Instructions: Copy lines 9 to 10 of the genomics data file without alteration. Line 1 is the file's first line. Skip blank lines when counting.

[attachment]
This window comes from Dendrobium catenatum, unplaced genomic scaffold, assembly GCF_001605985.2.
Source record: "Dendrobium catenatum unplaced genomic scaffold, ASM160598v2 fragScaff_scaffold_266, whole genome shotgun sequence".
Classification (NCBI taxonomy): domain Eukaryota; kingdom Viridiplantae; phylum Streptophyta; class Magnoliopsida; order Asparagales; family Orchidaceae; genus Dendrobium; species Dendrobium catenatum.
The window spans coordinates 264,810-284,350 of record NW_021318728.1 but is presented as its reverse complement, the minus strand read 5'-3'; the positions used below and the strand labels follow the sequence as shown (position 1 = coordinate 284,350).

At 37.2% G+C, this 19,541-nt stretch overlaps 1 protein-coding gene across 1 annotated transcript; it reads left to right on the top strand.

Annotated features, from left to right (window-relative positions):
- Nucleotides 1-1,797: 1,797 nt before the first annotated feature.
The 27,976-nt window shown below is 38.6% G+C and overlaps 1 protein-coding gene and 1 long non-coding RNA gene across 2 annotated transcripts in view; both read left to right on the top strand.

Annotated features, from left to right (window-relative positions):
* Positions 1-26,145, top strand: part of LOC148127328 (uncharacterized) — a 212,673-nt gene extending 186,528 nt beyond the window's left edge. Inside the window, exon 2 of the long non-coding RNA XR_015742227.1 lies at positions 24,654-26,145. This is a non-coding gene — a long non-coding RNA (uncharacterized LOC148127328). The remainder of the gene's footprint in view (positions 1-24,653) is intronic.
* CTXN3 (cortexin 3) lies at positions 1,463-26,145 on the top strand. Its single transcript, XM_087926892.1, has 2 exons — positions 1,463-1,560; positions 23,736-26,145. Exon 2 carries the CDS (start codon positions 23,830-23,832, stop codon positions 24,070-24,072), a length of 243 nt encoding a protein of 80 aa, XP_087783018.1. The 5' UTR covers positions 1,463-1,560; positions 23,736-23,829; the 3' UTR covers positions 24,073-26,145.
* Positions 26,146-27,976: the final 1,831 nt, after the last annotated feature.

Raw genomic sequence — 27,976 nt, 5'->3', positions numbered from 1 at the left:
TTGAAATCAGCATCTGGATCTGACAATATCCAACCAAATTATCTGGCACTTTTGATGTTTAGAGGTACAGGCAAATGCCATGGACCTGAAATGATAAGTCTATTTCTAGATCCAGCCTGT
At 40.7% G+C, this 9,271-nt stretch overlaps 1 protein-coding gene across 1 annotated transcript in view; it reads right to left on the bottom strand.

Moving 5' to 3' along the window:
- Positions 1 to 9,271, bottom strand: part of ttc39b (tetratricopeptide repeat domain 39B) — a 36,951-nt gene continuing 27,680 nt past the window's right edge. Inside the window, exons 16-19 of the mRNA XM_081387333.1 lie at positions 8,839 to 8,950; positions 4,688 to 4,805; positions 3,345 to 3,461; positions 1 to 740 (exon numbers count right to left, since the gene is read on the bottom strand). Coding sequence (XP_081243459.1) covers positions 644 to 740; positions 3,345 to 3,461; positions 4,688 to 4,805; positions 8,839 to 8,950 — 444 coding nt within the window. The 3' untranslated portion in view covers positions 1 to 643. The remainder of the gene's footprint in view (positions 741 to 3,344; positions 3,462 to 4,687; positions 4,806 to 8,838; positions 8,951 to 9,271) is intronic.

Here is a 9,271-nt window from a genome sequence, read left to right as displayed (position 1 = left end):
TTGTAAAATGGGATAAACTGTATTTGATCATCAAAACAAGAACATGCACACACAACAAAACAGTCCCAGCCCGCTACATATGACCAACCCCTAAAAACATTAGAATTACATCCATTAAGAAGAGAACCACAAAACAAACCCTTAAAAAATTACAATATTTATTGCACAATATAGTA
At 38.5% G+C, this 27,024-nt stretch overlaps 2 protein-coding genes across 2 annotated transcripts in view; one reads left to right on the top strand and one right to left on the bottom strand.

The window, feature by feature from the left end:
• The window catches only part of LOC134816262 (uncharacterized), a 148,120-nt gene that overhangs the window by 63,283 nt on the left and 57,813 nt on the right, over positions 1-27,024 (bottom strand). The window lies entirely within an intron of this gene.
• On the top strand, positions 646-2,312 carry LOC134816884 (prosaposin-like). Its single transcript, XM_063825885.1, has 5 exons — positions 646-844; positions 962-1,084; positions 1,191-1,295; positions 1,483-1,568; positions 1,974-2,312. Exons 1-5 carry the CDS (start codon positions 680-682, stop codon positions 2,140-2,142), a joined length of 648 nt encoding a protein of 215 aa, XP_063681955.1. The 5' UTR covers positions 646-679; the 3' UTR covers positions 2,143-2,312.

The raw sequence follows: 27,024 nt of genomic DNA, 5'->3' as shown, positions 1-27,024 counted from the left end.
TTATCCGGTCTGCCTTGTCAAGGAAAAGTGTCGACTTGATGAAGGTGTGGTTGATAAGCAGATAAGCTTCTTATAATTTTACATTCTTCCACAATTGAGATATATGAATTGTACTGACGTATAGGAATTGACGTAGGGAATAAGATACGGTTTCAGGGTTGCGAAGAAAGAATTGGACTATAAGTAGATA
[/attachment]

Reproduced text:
Annotated features, from left to right (window-relative positions):
* Positions 1-26,145, top strand: part of LOC148127328 (uncharacterized) — a 212,673-nt gene extending 186,528 nt beyond the window's left edge. Inside the window, exon 2 of the long non-coding RNA XR_015742227.1 lies at positions 24,654-26,145. This is a non-coding gene — a long non-coding RNA (uncharacterized LOC148127328). The remainder of the gene's footprint in view (positions 1-24,653) is intronic.